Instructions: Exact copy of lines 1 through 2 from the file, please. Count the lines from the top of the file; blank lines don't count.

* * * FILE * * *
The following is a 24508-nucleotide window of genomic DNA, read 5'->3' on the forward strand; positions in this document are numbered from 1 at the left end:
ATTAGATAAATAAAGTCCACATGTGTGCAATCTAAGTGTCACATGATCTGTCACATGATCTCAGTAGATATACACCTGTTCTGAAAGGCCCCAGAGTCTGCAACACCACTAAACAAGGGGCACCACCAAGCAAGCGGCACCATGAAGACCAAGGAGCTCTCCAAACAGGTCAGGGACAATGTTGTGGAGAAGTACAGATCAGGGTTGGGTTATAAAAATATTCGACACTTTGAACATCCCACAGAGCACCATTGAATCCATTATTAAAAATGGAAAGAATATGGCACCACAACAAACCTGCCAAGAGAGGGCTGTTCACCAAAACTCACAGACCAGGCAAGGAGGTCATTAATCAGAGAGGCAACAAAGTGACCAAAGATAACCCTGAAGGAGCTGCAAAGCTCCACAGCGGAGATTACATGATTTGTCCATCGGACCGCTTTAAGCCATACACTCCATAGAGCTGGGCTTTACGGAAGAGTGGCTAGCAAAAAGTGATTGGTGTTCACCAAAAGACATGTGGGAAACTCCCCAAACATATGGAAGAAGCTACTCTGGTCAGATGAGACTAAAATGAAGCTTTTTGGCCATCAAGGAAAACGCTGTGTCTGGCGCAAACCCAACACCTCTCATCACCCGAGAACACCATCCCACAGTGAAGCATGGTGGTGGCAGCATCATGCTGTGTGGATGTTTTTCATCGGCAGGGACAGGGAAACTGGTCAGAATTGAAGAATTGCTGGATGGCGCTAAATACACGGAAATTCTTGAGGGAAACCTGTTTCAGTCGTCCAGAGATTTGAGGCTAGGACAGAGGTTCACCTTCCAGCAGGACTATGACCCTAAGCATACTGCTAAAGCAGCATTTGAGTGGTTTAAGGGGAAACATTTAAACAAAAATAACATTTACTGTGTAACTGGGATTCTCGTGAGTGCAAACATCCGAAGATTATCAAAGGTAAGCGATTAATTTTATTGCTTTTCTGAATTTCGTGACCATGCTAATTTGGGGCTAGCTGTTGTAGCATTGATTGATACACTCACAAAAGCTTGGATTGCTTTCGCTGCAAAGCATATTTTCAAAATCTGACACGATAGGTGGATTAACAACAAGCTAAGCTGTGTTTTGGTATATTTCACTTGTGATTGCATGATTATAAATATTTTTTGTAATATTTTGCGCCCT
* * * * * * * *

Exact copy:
The following is a 24508-nucleotide window of genomic DNA, read 5'->3' on the forward strand; positions in this document are numbered from 1 at the left end:
ATTAGATAAATAAAGTCCACATGTGTGCAATCTAAGTGTCACATGATCTGTCACATGATCTCAGTAGATATACACCTGTTCTGAAAGGCCCCAGAGTCTGCAACACCACTAAACAAGGGGCACCACCAAGCAAGCGGCACCATGAAGACCAAGGAGCTCTCCAAACAGGTCAGGGACAATGTTGTGGAGAAGTACAGATCAGGGTTGGGTTATAAAAATATTCGACACTTTGAACATCCCACAGAGCACCATTGAATCCATTATTAAAAATGGAAAGAATATGGCACCACAACAAACCTGCCAAGAGAGGGCTGTTCACCAAAACTCACAGACCAGGCAAGGAGGTCATTAATCAGAGAGGCAACAAAGTGACCAAAGATAACCCTGAAGGAGCTGCAAAGCTCCACAGCGGAGATTACATGATTTGTCCATCGGACCGCTTTAAGCCATACACTCCATAGAGCTGGGCTTTACGGAAGAGTGGCTAGCAAAAAGTGATTGGTGTTCACCAAAAGACATGTGGGAAACTCCCCAAACATATGGAAGAAGCTACTCTGGTCAGATGAGACTAAAATGAAGCTTTTTGGCCATCAAGGAAAACGCTGTGTCTGGCGCAAACCCAACACCTCTCATCACCCGAGAACACCATCCCACAGTGAAGCATGGTGGTGGCAGCATCATGCTGTGTGGATGTTTTTCATCGGCAGGGACAGGGAAACTGGTCAGAATTGAAGAATTGCTGGATGGCGCTAAATACACGGAAATTCTTGAGGGAAACCTGTTTCAGTCGTCCAGAGATTTGAGGCTAGGACAGAGGTTCACCTTCCAGCAGGACTATGACCCTAAGCATACTGCTAAAGCAGCATTTGAGTGGTTTAAGGGGAAACATTTAAACAAAAATAACATTTACTGTGTAACTGGGATTCTCGTGAGTGCAAACATCCGAAGATTATCAAAGGTAAGCGATTAATTTTATTGCTTTTCTGAATTTCGTGACCATGCTAATTTGGGGCTAGCTGTTGTAGCATTGATTGATACACTCACAAAAGCTTGGATTGCTTTCGCTGCAAAGCATATTTTCAAAATCTGACACGATAGGTGGATTAACAACAAGCTAAGCTGTGTTTTGGTATATTTCACTTGTGATTGCATGATTATAAATATTTTTTGTAATATTTTGCGCCCT